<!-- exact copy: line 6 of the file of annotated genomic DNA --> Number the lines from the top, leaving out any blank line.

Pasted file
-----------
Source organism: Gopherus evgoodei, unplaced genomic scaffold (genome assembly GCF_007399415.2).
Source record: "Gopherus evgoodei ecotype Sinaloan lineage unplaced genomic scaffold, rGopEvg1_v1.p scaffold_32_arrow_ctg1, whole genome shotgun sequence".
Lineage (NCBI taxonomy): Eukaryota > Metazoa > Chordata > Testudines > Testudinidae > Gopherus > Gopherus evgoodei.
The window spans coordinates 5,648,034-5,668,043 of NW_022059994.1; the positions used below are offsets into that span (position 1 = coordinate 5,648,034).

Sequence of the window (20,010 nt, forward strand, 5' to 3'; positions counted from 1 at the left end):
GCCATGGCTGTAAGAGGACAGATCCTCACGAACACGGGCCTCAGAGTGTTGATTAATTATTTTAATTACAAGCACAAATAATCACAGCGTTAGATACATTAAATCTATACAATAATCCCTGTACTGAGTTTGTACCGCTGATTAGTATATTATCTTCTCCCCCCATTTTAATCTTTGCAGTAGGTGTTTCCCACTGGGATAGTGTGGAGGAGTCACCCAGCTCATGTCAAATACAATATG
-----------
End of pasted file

GCCATGGCTGTAAGAGGACAGATCCTCACGAACACGGGCCTCAGAGTGTTGATTAATTATTTTAATTACAAGCACAAATAATCACAGCGTTAGATACATTAAATCTATACAATAATCCCTGTACTGAGTTTGTACCGCTGATTAGTATATTATCTTCTCCCCCCATTTTAATCTTTGCAGTAGGTGTTTCCCACTGGGATAGTGTGGAGGAGTCACCCAGCTCATGTCAAATACAATATG